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William S. Talbott, a retired educator whose career spanned both city public schools and Stevenson University, dies

William S. Talbott, a seasoned educator who enjoyed a dual career teaching in city public schools and later at Stevenson University, died March 15 of heart failure at the University of Maryland St. Joseph Medical Center. The Glen Arm resident was 87.
William S. Talbott, a seasoned educator who enjoyed a dual career teaching in city public schools and later at Stevenson University, died March 15 of heart failure at the University of Maryland St. Joseph Medical Center. The Glen Arm resident was 87.(Courtesy photo from family)

William S. Talbott, a seasoned educator who enjoyed a dual career teaching in city public schools and later at Stevenson University, died March 15 of heart failure at the University of Maryland St. Joseph Medical Center. The Glen Arm resident was 87.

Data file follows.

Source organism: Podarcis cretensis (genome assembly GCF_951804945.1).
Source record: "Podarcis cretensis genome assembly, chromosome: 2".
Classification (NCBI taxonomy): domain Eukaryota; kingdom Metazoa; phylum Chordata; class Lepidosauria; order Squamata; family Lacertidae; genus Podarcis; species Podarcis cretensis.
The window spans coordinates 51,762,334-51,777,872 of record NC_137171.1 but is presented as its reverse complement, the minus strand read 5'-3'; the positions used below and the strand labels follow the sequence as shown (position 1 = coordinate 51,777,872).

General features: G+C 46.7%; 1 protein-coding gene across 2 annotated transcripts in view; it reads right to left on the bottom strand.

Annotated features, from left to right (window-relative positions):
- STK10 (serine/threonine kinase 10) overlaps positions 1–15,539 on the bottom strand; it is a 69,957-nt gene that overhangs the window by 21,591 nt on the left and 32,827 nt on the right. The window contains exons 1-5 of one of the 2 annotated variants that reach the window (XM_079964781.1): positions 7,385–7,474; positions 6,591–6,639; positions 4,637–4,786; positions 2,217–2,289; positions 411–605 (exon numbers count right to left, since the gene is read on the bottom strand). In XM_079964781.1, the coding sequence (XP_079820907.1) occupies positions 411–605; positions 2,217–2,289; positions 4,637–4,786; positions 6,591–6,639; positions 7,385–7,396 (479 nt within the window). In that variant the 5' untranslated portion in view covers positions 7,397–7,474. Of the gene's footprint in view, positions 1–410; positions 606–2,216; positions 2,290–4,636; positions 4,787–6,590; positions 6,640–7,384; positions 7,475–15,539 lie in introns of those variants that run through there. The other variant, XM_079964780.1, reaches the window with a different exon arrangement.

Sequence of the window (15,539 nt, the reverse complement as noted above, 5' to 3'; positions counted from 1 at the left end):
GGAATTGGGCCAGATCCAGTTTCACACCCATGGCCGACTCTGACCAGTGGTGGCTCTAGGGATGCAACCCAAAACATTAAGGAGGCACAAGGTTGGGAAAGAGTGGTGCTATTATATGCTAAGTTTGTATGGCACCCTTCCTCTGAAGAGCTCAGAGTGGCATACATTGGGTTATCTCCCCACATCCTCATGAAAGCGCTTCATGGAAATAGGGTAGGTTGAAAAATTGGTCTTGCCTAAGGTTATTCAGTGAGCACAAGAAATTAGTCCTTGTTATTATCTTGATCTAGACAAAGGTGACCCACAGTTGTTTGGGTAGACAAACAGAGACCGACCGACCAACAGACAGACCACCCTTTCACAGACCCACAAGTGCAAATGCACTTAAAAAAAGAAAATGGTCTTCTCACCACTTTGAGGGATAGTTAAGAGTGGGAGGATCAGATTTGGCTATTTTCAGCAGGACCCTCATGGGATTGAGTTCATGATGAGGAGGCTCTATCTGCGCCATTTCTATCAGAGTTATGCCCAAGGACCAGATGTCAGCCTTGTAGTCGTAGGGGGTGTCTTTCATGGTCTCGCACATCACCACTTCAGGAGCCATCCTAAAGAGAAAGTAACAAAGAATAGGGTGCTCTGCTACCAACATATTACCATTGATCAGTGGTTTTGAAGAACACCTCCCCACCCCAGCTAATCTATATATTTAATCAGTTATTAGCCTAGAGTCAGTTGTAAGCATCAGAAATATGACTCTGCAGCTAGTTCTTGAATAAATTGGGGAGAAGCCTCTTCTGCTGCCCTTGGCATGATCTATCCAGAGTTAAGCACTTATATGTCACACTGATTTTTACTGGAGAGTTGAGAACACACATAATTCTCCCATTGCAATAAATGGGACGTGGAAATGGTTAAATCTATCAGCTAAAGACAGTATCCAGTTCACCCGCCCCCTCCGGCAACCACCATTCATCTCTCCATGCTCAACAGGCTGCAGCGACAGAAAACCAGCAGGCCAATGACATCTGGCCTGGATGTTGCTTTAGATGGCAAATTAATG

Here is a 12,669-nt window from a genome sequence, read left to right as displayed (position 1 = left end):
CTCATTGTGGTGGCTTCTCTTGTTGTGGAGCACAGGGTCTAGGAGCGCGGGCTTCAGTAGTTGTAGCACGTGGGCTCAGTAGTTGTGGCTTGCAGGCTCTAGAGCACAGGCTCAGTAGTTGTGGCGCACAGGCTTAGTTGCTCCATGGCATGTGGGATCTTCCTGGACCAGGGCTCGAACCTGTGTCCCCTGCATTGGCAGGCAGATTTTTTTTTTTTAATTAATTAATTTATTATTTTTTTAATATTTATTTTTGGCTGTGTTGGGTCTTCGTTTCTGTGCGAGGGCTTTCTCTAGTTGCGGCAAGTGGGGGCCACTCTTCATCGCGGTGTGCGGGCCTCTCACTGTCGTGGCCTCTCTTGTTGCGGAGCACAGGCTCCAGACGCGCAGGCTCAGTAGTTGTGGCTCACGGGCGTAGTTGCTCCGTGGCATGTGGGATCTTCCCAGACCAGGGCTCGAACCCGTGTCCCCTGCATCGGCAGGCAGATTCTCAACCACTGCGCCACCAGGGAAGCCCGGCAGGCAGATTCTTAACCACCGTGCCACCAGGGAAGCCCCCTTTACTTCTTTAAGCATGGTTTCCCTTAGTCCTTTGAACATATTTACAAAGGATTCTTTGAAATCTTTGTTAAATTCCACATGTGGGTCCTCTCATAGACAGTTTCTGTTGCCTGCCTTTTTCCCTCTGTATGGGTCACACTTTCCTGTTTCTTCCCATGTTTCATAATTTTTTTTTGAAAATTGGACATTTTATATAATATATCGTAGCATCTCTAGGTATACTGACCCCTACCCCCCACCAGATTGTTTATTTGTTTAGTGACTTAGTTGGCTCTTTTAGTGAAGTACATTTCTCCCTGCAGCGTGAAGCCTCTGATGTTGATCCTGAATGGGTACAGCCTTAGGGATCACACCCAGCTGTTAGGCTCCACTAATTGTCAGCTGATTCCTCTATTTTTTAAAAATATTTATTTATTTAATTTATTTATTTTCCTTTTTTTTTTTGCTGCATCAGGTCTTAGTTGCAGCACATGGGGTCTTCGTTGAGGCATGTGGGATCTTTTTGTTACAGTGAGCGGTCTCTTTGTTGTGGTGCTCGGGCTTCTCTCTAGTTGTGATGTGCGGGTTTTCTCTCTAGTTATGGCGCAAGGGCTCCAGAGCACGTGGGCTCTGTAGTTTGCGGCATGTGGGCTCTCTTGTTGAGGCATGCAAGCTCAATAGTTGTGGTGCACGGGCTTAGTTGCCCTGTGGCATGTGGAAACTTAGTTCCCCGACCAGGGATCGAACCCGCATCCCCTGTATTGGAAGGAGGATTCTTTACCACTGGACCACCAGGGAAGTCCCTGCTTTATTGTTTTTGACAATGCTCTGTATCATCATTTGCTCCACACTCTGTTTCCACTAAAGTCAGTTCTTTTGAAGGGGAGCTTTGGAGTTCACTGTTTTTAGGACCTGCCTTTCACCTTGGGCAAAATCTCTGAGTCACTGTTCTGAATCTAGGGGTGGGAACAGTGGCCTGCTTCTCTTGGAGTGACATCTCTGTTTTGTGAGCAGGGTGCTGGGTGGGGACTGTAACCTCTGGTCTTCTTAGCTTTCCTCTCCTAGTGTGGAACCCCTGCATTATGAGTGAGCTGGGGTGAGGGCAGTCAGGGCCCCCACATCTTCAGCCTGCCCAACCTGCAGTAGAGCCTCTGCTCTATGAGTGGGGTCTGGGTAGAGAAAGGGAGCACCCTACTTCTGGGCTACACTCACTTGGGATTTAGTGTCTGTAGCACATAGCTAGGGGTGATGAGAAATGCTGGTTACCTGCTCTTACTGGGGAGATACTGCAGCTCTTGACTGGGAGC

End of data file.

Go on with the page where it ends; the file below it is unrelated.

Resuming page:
“He was a great supporter of the university and was always positive and concerned about his students and excited about their learning,” said Kevin J. Manning, who was president of what became Stevenson University from 2000 until his retirement in 2016. “I always enjoyed our conversations about our students and the university. He was the kind of faculty member who made Stevenson special for our students and faculty.”

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William Stanton Talbott, son of William S. Talbott Sr., a lawyer, and his wife, Louise Talbott, a registered nurse, was born in Baltimore and raised in Hamilton.

After graduating in 1951 from City College, Mr. Talbott enlisted in the Navy and served aboard the USS Grouper, a submarine, in the Atlantic until being discharged in 1953.

He earned a bachelor’s degree in 1958 from what is now Towson University and a master’s degree in education and an advanced graduate specialist diploma in science education from the University of Maryland, College Park. He also pursued graduate studies at the Johns Hopkins University, Morgan State University and Arizona State University.

Mr. Talbott began his career in 1958 teaching physics and general science at Patterson Park High School. In the 1960s he joined the faculty of City College and later Polytechnic Institute, where he taught biology, physics and physical science.